This is John Huston's first film, and like that little first film by Orson Welles released just six months earlier, it has a scary mastery to it. But if Huston, like Welles, rode the talents of many studio professionals at their peak, he pulled the film away from cinematic excess into what almost feels almost like a fast, and highly distilled, adaptation of a theater production. (It's based, of course, on the detective novel by Dashiell Hammett.) The movie talks a lot because there isn't much to show--nothing physical really happens beyond a couple of fisticuffs--but such talk! When Sydney Greenstreet as Kasper Gutman first meets Bogart's Sam Spade and they share a drink, sit, and light up cigars, Greenstreet (also in his first film) bobs and feints through some fabulous wordplay, ending, with the camera low to make his size only larger: "I'll tell you right out, I'm a man who likes talking to a man who likes to talk."

Bogart says, "Swell," and he talks without giving an inch. He really is "cool" in that way Bogart, through most of his movie roles, still defines for us decades later. Huston must have felt the transcendent power of the still rising star (Casablanca was still a year away) because, ultimately, the film is a vehicle for Bogart being Bogart, in the face of three or four counterparts who are each at their archetypal best. And gosh, Bogie sure knows how to take a gun away from hapless bodyguard played by Elisha Cook, Jr.

The film is no empty exercise in expertise. It creates a fictional world we can understand top to bottom because it's so simple. We enjoy all the principals so much, we happily tag along on the unfolding trail of this improbable "black bird" and its sudden arrival toward the end for the sake of soaking up the characters, as characters. And look how even Bogart at one point looks jittery compared to Greenstreet, whose ponderous ease and guffaws in the face of trauma won him an Oscar nomination. Peter Lorre, plausibly uncertain and almost tender (and who's to say whether homosexual, too, in an wan, period stereotype) in his attempt at badness, is a marvel, someone you talk about later, someone who can parody himself in Capra's 1944 Arsenic and Old Lace (which shares a screenwriter with another Lorre film, Casablanca).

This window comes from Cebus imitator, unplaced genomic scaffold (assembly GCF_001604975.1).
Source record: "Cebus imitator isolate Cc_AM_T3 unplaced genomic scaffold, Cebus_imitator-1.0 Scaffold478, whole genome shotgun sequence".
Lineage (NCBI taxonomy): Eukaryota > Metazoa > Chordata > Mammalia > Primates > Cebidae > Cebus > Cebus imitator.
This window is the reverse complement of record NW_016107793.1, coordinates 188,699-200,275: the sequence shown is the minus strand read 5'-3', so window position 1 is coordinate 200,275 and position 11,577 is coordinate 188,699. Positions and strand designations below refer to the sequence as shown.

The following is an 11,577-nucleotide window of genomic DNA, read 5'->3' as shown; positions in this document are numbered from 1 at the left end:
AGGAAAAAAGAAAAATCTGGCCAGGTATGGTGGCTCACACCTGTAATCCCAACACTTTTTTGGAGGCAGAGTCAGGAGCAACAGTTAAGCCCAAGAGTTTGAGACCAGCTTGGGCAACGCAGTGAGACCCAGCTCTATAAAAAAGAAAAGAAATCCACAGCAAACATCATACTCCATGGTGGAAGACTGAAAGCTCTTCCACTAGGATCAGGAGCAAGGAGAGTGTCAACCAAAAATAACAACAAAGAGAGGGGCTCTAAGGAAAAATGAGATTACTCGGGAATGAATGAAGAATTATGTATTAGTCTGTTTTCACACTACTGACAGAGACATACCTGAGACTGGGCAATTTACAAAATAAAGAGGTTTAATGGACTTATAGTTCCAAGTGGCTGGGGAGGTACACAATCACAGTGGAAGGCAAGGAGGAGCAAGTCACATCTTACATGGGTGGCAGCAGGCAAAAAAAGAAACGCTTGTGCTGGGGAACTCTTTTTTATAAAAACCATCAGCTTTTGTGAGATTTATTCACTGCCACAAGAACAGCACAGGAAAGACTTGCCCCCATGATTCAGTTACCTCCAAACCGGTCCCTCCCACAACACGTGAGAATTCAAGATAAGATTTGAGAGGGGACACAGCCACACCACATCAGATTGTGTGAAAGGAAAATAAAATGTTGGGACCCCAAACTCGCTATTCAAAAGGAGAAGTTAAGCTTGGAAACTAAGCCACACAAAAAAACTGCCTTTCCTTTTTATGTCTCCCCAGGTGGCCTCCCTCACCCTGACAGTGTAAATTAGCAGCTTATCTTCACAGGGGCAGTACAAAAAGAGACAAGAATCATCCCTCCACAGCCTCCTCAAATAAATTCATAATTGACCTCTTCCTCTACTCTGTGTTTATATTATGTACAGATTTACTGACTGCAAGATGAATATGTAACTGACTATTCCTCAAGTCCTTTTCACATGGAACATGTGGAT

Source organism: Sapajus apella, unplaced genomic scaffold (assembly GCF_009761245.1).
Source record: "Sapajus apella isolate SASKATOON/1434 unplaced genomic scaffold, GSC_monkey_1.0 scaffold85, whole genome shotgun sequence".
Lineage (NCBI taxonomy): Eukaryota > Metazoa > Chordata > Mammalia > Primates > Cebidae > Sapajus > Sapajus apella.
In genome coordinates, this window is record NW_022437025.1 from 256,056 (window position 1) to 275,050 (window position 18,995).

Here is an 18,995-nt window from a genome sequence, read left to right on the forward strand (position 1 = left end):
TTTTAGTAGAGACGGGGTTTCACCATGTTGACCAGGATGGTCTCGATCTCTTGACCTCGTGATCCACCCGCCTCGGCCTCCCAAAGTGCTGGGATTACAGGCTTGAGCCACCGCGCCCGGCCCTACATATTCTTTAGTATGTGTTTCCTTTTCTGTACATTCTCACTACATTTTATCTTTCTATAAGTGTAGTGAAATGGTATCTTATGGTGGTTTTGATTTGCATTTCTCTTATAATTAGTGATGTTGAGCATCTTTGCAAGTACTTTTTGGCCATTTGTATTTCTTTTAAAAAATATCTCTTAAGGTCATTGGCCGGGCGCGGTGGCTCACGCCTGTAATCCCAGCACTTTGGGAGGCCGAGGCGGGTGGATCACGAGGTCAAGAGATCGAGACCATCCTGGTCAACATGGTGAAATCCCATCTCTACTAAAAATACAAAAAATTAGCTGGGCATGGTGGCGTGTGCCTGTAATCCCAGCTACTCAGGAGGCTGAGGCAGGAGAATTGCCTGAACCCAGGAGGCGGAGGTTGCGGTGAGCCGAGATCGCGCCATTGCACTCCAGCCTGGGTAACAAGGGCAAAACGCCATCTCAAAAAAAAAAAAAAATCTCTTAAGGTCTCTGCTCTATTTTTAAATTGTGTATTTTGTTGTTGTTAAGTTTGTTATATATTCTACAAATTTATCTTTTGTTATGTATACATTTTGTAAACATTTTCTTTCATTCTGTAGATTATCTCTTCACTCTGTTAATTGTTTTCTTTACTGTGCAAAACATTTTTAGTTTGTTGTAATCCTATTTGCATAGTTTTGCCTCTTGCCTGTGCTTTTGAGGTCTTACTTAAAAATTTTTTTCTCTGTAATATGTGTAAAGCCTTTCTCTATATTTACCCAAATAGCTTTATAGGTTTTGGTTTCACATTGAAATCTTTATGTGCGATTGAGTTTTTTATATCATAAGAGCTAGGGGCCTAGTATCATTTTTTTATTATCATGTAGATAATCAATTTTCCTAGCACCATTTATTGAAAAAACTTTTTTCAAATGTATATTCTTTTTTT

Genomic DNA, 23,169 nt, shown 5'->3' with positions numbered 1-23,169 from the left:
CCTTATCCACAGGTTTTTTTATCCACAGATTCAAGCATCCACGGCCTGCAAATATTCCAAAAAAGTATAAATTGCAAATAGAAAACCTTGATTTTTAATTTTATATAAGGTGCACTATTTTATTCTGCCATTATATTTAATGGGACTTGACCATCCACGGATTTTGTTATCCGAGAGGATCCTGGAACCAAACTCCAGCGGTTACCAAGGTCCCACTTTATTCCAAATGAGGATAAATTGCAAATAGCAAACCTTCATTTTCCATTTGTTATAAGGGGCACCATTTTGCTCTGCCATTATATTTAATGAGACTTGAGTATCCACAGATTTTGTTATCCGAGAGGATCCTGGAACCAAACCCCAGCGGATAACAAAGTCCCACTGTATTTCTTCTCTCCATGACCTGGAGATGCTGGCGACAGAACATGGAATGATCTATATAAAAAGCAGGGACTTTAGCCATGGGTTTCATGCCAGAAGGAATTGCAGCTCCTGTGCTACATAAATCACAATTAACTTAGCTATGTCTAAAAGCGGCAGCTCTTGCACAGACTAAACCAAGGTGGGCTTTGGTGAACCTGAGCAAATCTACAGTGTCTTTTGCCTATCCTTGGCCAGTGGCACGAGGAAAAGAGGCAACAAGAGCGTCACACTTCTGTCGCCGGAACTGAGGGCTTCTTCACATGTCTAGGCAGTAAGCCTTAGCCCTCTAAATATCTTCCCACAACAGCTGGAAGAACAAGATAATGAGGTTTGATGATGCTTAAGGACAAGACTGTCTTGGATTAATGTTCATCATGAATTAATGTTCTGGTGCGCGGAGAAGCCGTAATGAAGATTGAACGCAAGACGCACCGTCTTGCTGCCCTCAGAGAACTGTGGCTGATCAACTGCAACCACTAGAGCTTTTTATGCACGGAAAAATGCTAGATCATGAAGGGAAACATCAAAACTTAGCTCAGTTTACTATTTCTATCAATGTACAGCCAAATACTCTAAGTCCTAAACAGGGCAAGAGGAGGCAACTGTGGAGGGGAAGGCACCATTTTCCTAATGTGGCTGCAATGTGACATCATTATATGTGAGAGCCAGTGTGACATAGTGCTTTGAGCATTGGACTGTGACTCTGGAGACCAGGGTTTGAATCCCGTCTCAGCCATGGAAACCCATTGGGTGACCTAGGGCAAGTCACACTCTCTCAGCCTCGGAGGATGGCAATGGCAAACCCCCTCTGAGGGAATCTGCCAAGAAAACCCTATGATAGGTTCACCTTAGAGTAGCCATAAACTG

Spade's cynicism, his wariness, his occasional up-and-up certitude (he gives the money back!), and his willingness to laugh at it all, above all, overcome weakness like his so-called romance with the Mary Astor femme fatale. The end actually falls a little flat because we don't believe in their love, but we're not sure he did either. And did we ever believe her? In fact, isn't that part of the trick here, not believing anyone, ever?
2009-05-13
Classic film-Noir, mysterious and interesting, but fails to deliver a solid climax.
The Maltese Falcon

Sam Space is a private detective, one day a mysterious woman comes to see her, she wants a man shadowed. Sam's partner does the job and gets killed, by who, is unknown. While investigating the murder he finds himself getting involved with dangerous men, seeking the myth of a Maltese Falcon statue, so valueable, they're willing to do anything it takes to get it.